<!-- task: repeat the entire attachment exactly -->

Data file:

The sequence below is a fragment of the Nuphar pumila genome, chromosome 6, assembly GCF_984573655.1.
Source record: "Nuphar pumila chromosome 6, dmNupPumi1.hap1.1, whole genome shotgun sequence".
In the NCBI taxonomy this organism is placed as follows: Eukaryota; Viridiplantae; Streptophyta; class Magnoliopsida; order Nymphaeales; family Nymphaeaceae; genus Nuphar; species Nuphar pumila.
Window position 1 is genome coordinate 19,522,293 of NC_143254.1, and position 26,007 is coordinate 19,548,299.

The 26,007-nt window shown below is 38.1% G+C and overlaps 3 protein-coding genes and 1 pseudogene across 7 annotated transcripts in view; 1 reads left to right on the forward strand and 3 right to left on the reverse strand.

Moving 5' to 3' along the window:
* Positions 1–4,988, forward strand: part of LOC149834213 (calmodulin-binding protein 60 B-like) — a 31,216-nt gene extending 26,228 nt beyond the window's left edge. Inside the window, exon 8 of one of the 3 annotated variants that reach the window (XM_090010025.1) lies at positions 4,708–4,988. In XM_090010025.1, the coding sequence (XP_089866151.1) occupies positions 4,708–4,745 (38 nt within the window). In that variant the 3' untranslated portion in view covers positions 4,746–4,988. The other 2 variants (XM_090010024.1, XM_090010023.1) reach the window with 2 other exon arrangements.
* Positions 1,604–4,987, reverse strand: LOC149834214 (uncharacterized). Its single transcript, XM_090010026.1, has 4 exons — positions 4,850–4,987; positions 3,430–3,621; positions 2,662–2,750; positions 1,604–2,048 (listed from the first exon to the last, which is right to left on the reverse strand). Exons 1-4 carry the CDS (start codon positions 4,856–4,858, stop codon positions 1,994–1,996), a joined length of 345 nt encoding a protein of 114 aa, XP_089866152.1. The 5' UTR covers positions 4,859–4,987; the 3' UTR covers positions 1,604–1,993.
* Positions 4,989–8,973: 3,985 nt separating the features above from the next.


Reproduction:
The sequence below is a fragment of the Nuphar pumila genome, chromosome 6, assembly GCF_984573655.1.
Source record: "Nuphar pumila chromosome 6, dmNupPumi1.hap1.1, whole genome shotgun sequence".
In the NCBI taxonomy this organism is placed as follows: Eukaryota; Viridiplantae; Streptophyta; class Magnoliopsida; order Nymphaeales; family Nymphaeaceae; genus Nuphar; species Nuphar pumila.
Window position 1 is genome coordinate 19,522,293 of NC_143254.1, and position 26,007 is coordinate 19,548,299.

The 26,007-nt window shown below is 38.1% G+C and overlaps 3 protein-coding genes and 1 pseudogene across 7 annotated transcripts in view; 1 reads left to right on the forward strand and 3 right to left on the reverse strand.

Moving 5' to 3' along the window:
* Positions 1–4,988, forward strand: part of LOC149834213 (calmodulin-binding protein 60 B-like) — a 31,216-nt gene extending 26,228 nt beyond the window's left edge. Inside the window, exon 8 of one of the 3 annotated variants that reach the window (XM_090010025.1) lies at positions 4,708–4,988. In XM_090010025.1, the coding sequence (XP_089866151.1) occupies positions 4,708–4,745 (38 nt within the window). In that variant the 3' untranslated portion in view covers positions 4,746–4,988. The other 2 variants (XM_090010024.1, XM_090010023.1) reach the window with 2 other exon arrangements.
* Positions 1,604–4,987, reverse strand: LOC149834214 (uncharacterized). Its single transcript, XM_090010026.1, has 4 exons — positions 4,850–4,987; positions 3,430–3,621; positions 2,662–2,750; positions 1,604–2,048 (listed from the first exon to the last, which is right to left on the reverse strand). Exons 1-4 carry the CDS (start codon positions 4,856–4,858, stop codon positions 1,994–1,996), a joined length of 345 nt encoding a protein of 114 aa, XP_089866152.1. The 5' UTR covers positions 4,859–4,987; the 3' UTR covers positions 1,604–1,993.
* Positions 4,989–8,973: 3,985 nt separating the features above from the next.